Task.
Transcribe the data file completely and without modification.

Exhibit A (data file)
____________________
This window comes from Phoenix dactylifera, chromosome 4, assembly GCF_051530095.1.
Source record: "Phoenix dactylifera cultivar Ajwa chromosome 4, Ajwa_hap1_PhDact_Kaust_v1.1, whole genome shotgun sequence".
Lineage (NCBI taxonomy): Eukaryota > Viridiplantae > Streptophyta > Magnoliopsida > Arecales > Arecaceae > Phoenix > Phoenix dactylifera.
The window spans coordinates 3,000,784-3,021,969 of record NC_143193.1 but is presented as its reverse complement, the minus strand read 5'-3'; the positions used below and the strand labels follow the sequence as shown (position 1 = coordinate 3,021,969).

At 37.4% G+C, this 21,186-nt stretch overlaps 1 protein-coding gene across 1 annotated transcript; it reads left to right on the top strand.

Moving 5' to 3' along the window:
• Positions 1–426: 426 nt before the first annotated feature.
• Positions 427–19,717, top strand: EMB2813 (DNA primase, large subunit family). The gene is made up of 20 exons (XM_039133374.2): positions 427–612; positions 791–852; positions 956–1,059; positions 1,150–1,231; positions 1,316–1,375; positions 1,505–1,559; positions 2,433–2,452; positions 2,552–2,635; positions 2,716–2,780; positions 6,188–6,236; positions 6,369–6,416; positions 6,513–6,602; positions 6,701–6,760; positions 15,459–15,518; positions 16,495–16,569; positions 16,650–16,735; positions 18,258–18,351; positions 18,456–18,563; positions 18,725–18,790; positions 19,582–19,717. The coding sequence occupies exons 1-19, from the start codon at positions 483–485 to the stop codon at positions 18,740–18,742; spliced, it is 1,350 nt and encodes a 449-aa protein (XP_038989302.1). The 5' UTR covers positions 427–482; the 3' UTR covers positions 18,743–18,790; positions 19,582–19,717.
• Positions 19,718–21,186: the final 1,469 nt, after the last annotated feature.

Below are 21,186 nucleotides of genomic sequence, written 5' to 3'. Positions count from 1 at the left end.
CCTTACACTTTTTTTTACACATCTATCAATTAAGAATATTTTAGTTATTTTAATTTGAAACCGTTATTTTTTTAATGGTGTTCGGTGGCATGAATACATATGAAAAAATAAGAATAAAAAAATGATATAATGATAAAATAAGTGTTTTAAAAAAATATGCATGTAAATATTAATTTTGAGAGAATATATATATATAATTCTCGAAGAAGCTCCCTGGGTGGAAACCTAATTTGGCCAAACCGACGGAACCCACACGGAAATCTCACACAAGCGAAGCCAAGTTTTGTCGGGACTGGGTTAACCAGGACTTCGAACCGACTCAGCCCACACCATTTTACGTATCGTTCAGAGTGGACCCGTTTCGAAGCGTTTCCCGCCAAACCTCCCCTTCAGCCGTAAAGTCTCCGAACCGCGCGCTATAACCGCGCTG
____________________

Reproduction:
This window comes from Phoenix dactylifera, chromosome 4, assembly GCF_051530095.1.
Source record: "Phoenix dactylifera cultivar Ajwa chromosome 4, Ajwa_hap1_PhDact_Kaust_v1.1, whole genome shotgun sequence".
Lineage (NCBI taxonomy): Eukaryota > Viridiplantae > Streptophyta > Magnoliopsida > Arecales > Arecaceae > Phoenix > Phoenix dactylifera.
The window spans coordinates 3,000,784-3,021,969 of record NC_143193.1 but is presented as its reverse complement, the minus strand read 5'-3'; the positions used below and the strand labels follow the sequence as shown (position 1 = coordinate 3,021,969).

At 37.4% G+C, this 21,186-nt stretch overlaps 1 protein-coding gene across 1 annotated transcript; it reads left to right on the top strand.

Moving 5' to 3' along the window:
• Positions 1–426: 426 nt before the first annotated feature.
• Positions 427–19,717, top strand: EMB2813 (DNA primase, large subunit family). The gene is made up of 20 exons (XM_039133374.2): positions 427–612; positions 791–852; positions 956–1,059; positions 1,150–1,231; positions 1,316–1,375; positions 1,505–1,559; positions 2,433–2,452; positions 2,552–2,635; positions 2,716–2,780; positions 6,188–6,236; positions 6,369–6,416; positions 6,513–6,602; positions 6,701–6,760; positions 15,459–15,518; positions 16,495–16,569; positions 16,650–16,735; positions 18,258–18,351; positions 18,456–18,563; positions 18,725–18,790; positions 19,582–19,717. The coding sequence occupies exons 1-19, from the start codon at positions 483–485 to the stop codon at positions 18,740–18,742; spliced, it is 1,350 nt and encodes a 449-aa protein (XP_038989302.1). The 5' UTR covers positions 427–482; the 3' UTR covers positions 18,743–18,790; positions 19,582–19,717.
• Positions 19,718–21,186: the final 1,469 nt, after the last annotated feature.

Below are 21,186 nucleotides of genomic sequence, written 5' to 3'. Positions count from 1 at the left end.
CCTTACACTTTTTTTTACACATCTATCAATTAAGAATATTTTAGTTATTTTAATTTGAAACCGTTATTTTTTTAATGGTGTTCGGTGGCATGAATACATATGAAAAAATAAGAATAAAAAAATGATATAATGATAAAATAAGTGTTTTAAAAAAATATGCATGTAAATATTAATTTTGAGAGAATATATATATATAATTCTCGAAGAAGCTCCCTGGGTGGAAACCTAATTTGGCCAAACCGACGGAACCCACACGGAAATCTCACACAAGCGAAGCCAAGTTTTGTCGGGACTGGGTTAACCAGGACTTCGAACCGACTCAGCCCACACCATTTTACGTATCGTTCAGAGTGGACCCGTTTCGAAGCGTTTCCCGCCAAACCTCCCCTTCAGCCGTAAAGTCTCCGAACCGCGCGCTATAACCGCGCTG